Why do objects matter?

A paper sculpture of Stourhead house lit from inside as if on fire

This exciting new exhibition explores the reasons why objects hold such power in our lives. From your favourite coffee mug to your grandmother's engagement ring, what is it that makes these things significant? Join us as we celebrate six objects at the heart of Stourhead's story to mark 125 years since the founding of the National Trust.

Did you know that there are over 8000 objects in the Stourhead collection? Each one of them was bought, collected, inherited or (in some cases) made by various members of the Hoare family over multiple generarions. Every single one of these objects has been chosen and curated by the National Trust. But what is it that makes these objects worthy of conservation and their stories shared with the nation?

Why do objects matter? takes a closer look at six objects in the Stourhead collection to find out what makes them so signficant to the property's fascinating story. Is it valuable? Is it beautiful? Was it at the centre of some historic drama? Does it speak of love or loss?

A cabinet of secrets

One of the six objects, Stourhead's cabinet of curiosities, holds significant power partly due to the illusive secrets in its past that we can only speculate upon.

The Pope's Cabinet while undergoing restoration
Part of the Pope's Cabinet and its restoration at Stourhead, Wiltshire
The Pope's Cabinet while undergoing restoration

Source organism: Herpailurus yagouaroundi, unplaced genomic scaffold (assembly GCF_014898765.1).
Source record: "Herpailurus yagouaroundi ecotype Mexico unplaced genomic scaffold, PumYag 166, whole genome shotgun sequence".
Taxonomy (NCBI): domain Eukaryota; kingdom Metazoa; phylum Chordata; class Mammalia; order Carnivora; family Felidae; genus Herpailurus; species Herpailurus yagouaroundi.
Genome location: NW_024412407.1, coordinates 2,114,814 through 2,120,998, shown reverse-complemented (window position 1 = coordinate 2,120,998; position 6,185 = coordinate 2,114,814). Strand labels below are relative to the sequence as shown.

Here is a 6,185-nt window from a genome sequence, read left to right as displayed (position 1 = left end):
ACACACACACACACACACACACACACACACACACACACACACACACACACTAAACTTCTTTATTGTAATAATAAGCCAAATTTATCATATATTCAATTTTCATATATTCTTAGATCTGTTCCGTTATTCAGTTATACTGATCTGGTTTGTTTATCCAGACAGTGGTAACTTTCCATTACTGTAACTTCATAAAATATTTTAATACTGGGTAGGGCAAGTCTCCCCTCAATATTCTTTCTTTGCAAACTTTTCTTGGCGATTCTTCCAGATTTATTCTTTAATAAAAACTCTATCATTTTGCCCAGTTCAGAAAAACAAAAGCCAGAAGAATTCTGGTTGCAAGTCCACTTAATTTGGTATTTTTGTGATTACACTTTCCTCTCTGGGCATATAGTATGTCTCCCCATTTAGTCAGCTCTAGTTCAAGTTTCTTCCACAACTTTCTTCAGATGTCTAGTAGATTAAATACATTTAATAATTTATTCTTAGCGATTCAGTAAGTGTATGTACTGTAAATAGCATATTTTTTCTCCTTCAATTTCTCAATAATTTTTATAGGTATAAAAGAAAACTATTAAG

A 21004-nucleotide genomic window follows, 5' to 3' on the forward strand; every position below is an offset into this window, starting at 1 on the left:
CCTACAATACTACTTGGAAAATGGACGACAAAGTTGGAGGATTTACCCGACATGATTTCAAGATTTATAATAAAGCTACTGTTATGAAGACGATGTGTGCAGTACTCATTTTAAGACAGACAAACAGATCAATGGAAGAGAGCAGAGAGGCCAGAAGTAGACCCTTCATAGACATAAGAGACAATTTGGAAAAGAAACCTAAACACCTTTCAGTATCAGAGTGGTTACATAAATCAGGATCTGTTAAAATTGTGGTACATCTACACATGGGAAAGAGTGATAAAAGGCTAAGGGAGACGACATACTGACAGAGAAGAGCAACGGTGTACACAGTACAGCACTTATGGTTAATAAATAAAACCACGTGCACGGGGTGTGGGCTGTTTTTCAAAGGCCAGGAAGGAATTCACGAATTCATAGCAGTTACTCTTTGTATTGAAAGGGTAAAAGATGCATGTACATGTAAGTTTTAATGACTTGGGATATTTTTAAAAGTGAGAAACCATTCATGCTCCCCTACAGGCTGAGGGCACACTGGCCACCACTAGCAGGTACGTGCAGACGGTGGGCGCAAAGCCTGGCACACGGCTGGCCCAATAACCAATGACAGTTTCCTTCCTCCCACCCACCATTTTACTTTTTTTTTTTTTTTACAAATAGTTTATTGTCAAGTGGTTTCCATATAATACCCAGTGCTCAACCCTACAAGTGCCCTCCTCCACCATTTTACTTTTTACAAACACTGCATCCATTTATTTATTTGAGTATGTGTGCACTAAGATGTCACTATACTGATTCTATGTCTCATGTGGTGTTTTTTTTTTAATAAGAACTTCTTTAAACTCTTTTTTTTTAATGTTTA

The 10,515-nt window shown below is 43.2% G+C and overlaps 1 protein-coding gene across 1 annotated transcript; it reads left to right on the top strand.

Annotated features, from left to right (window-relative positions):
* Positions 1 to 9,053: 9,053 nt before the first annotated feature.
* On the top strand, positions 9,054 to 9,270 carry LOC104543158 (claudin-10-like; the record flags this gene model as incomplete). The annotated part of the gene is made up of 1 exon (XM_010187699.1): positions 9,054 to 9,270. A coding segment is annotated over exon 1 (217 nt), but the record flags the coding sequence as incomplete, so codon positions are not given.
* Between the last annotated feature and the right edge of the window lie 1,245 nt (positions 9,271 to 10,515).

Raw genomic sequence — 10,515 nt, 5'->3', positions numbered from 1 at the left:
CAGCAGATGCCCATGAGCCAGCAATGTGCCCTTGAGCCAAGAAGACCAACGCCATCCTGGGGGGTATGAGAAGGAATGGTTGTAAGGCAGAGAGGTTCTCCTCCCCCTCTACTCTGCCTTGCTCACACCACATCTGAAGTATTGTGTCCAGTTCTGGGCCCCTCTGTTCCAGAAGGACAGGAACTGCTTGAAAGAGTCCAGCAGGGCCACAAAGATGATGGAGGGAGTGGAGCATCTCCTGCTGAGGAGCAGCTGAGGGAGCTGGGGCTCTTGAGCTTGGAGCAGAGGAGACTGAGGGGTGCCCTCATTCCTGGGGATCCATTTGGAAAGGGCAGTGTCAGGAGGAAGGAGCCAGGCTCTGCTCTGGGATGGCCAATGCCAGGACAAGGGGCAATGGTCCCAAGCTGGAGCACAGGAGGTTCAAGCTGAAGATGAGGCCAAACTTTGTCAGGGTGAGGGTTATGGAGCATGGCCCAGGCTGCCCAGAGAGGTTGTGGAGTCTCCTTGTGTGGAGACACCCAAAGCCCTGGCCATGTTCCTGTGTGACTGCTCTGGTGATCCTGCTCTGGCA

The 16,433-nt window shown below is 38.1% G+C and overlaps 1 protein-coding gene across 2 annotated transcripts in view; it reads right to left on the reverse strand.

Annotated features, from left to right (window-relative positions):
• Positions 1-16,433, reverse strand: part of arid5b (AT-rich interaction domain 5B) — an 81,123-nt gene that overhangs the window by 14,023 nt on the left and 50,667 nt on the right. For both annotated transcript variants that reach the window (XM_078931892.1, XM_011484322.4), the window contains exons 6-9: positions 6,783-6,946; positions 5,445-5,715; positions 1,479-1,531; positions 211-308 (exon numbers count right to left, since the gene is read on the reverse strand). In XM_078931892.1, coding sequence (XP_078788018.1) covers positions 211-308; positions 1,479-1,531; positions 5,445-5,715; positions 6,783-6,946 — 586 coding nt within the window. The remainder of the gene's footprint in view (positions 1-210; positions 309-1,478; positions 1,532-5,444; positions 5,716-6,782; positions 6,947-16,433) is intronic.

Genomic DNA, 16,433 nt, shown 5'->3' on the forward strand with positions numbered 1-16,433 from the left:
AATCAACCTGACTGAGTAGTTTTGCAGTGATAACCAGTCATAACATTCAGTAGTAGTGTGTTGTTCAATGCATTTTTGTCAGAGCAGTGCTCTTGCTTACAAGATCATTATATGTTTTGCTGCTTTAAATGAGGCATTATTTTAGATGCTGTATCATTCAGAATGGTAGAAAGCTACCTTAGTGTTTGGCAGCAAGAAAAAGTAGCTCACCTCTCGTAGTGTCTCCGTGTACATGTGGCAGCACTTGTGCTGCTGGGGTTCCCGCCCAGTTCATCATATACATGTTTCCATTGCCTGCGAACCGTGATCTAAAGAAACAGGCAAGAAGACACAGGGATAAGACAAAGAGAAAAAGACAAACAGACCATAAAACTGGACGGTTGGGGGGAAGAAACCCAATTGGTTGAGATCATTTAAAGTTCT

It once belonged to Pope Sixtus V, but what did he store in its most secret drawers? Henry Hoare II, the visionary behind Stourhead's magnificent garden, would never reveal the sum he paid for it. Upon it's return to Stourhead, a series of miniature portraits were discovered in its drawers, each face hinting at a unique life story - but who were the sitters?

Stourhead volunteers and staff share the things that matter most to them

The six star objects from the Stourhead collection will be displayed side-by-side with six personal objects that belong to people from the Stourhead community. Staff and volunteers were invited to share objects with strong personal meaning.

The exhibition features an inherited evening bag, a career-defining crystal taxi cab, a childhood paintbrush, a key to the canals, a bronze bust of a woman with a secret, and a glass sculpture bought in celebration of 40 years of long-distance friendship.

A paintbrush, bought in childhood and still used today, holds personal significance for Ela
A paintbrush under a glass cloche beside a painting of a blueberry
A paintbrush, bought in childhood and still used today, holds personal significance for Ela

An exhibition of paper sculptures

To convey these unique stories of significance, the team at Stourhead approached three artists who create works in paper. These artists created seven installations, each conveying an astonishing level of intricacy. 

" It's our job to protect these precious objects from the various agents of deterioration and some of them were too fragile for open display. We loved the idea of conveying the significance of each story through installations made of paper because this medium is inherently delicate and fragile, but so beautiful."

Artist Jessica Palmer, based in Bath, created an English dragon in cut paper illuminated from below by a 3D Temple of Apollo. The work conveys the significance behind a bronze bust of Charles I dressed as a Roman warrior. Palmer's work explores the symbolism at work in the bust, which conveys Charles as a powerful Roman military leader, while the dragon on his helment reassures us of his Englishness.

A very Roman Englishman, by Jessica Palmer, one of seven paper installations
A papercut dragon in a glass cloche
A very Roman Englishman, by Jessica Palmer, one of seven paper installations

Why do objects matter? runs at Stourhead, from when the house reopens until Sunday 8 November when the house closes. Pay us a visit and tell us why your most precious things matter to you.